IU Basketball

CrimsonCast 3.15.17 – The Ides of March0

We give a quick post-mortem to the NIT game, then dive in and get to the heart of the controversy surrounding Coach Crean’s job status at Indiana University. The contents of this podcast are probably going to expire within days (if not hours).

Where Do Coaches Come From?2

One of the stranger arguments of the “Don’t fire/replace Tom Crean” camp centers on the question of who IU could get that would be better.

“Great coaches aren’t going to line up to replace Crean at IU!” goes the argument. “And Crean is a top-level coach, so we won’t be doing any better.”

Calling Crean a top-level coach is questionable, but even if we put that aside, the entire argument is being misstated. Somehow, certain IU fans and pundits have gotten it in their heads that the program would need to hire a current top 10 (or better) coach, or else it wouldn’t be worth making a change.

But if we look at most of the top coaches of the last 15 years, we see that most of those coaches weren’t “top coaches” before they took their current jobs. In fact, several of them hadn’t been head coaches at all.

Here’s a listing of top coaches during that time period, and their prior coaching experience before taking over their most prominent jobs:

Coach Program Before Current job
Sean Miller Arizona Xavier 2004-09
Scott Drew Baylor Valparaiso HC 2002-03
Brad Stevens Butler Butler assistant
Mike Krzyzewski Duke Army HC 1975-80
Billy Donovan Florida Marshall HC 1994-96
Mark Few Gonzaga Gonzaga assistant
Bill Self Kansas Oral Roberts 1993-97; Tulsa 1997-00; Illinois 2000-03
John Calipari Kentucky UMass 1988-96; NJ Nets 1996-99; Memphis 2000-09
Rick Pitino Louisville NYK 1987-89; Kentucky 1989-97; Boston 1998-01
Tom Izzo Michigan State MSU assistant
Mike Brey Notre Dame Delaware HC 1995-00
Jim Boeheim Syracuse Syracuse Assistant
Jim Calhoun UConn Northeastern HC 1972-86
Roy Williams UNC UNC Assistant, Kansas 1988-03
Jay Wright Villanova Hofstra HC 1994-01
Tony Bennett Virginia Washington State HC 2006-09
Bo Ryan Wisconsin UW-Milwaukee HC 1999-01


Some important things to note:

  • Three coaches in this group who won titles or made title games (Boeheim, Izzo, Stevens) went straight from being an assistant coach to being a head coach. Four if you count Roy Williams, which you absolutely should.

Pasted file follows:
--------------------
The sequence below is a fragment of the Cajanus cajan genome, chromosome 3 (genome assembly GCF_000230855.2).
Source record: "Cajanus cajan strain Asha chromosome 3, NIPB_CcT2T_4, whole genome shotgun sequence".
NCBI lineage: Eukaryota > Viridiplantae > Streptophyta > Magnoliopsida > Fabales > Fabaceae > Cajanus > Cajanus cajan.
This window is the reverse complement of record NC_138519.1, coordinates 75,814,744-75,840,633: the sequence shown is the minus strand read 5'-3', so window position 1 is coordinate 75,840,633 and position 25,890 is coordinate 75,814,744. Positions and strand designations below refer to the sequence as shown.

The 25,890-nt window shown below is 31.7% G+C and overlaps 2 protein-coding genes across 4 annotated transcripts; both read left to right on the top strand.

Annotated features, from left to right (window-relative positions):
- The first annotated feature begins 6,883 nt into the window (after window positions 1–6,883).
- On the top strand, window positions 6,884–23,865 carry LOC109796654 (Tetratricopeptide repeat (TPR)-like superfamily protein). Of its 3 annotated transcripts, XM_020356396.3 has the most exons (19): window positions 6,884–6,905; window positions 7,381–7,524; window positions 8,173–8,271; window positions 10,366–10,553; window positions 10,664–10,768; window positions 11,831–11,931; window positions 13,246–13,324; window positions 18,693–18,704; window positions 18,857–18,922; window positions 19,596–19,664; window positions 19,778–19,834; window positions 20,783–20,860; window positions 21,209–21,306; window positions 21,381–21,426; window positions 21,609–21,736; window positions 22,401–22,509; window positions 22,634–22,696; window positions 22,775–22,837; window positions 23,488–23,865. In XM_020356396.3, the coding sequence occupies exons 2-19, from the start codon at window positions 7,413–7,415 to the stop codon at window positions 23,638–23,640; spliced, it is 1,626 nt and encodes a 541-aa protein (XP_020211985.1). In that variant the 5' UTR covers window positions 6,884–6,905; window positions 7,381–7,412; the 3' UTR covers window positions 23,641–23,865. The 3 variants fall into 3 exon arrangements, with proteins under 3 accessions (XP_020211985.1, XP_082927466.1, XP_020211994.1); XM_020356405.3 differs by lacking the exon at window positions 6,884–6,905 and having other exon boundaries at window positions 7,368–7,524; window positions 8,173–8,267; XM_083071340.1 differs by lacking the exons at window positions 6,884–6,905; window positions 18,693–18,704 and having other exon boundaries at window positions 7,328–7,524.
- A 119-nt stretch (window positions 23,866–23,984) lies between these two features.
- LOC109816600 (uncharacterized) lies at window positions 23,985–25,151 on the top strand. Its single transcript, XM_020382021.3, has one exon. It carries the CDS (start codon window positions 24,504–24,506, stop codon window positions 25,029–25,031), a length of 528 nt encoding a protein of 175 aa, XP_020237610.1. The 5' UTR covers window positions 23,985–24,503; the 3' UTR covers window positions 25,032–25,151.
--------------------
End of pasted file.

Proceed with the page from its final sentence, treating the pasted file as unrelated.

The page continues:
• Last year’s national title winner, Jay Wright, came to Villanova after posting a 59% winning percentage and two NCAA tournament trips in seven years at Hofstra.
  • Bo Ryan’s experience consisted of 15 successful years at a D-3 school, followed by two years at UW-Milwaukee where he didn’t finish higher than 4th in the Horizon League.
  • Three coaches with a combined 10 national titles (Krzyzewski, Calhoun, Donovan) only had prior coaching experience at the mid-major or lower level before taking on their primary jobs.
  • Out of this list of top coaches, you could only reasonably argue that two of them were poached from programs of similar stature. Roy Williams moved from Kansas to UNC, but only due to his deep ties to UNC as a former assistant, and only after having spurned the Tar Heels three years earlier. Bill Self found immediate success at Illinois before moving to Kansas to replace Williams, and you have to stretch the concept of “similar stature” pretty damn far to include Illinois and Kansas in the same sentence.
  • At the time of his hiring by Kentucky, John Calipari was viewed with a tremendous amount of suspicion by most of the major programs in college basketball. Kentucky itself spurned Calipari to hire Billy Gillispie two years earlier, and other top programs were giving him a wide berth.
  • Sean Miller’s high-water mark at Xavier was an Elite 8 as a 3 seed, and his Xavier teams were only seeded in the top half of the bracket twice.

It is certainly understandable that IU fans would prefer the security of an already battle-tested coach taking over the program should Crean leave. But it is not a necessary aspect of any such change, and furthermore it ignores an important pattern in college basketball. “Great” coaches don’t generally take over great programs. They make them, and forge their own identities in the process.

The key is making the right hire, by picking the coach with the best mix of ability and potential that they can grow into the job. Indiana basketball provides a wonderful canvas for the right coach to paint his masterpiece. If a change is to be made, it would be a mistake to assume that Indiana must hire a coach that’s already painted a masterpiece.

CrimsonCast 2.12.170

We got together to talk IU basketball for a few minutes and ended up going for an hour and a half. We cover the Michigan loss, the general malaise of the program, the near future, and the far future — basically everything regarding the current and future state of the program.

It’s a noisy podcast file due to some cell phone sounds, so be forewarned. Thanks for listening.

Mid-season basketball discussion – 12.30.160

On this episode, we talk a bit about the loss to Nebraska, discuss the broader implications of the team’s struggles and the program’s difficulty in getting over the hump, and answer a bunch of reader questions about a variety of things.

CrimsonCast – 11.14.160

CC-Podcast-Logo---Agu-2014On the latest episode of CrimsonCast, we catch up after the Penn State game and discuss why we continue to have these close losses and if there is anything we can do to get over the hub.  Or is there nothing wrong and these are baby steps to a better tomorrow?

We also look at the IUBB win vs Kansas and preview the early season off what we saw in 1 game.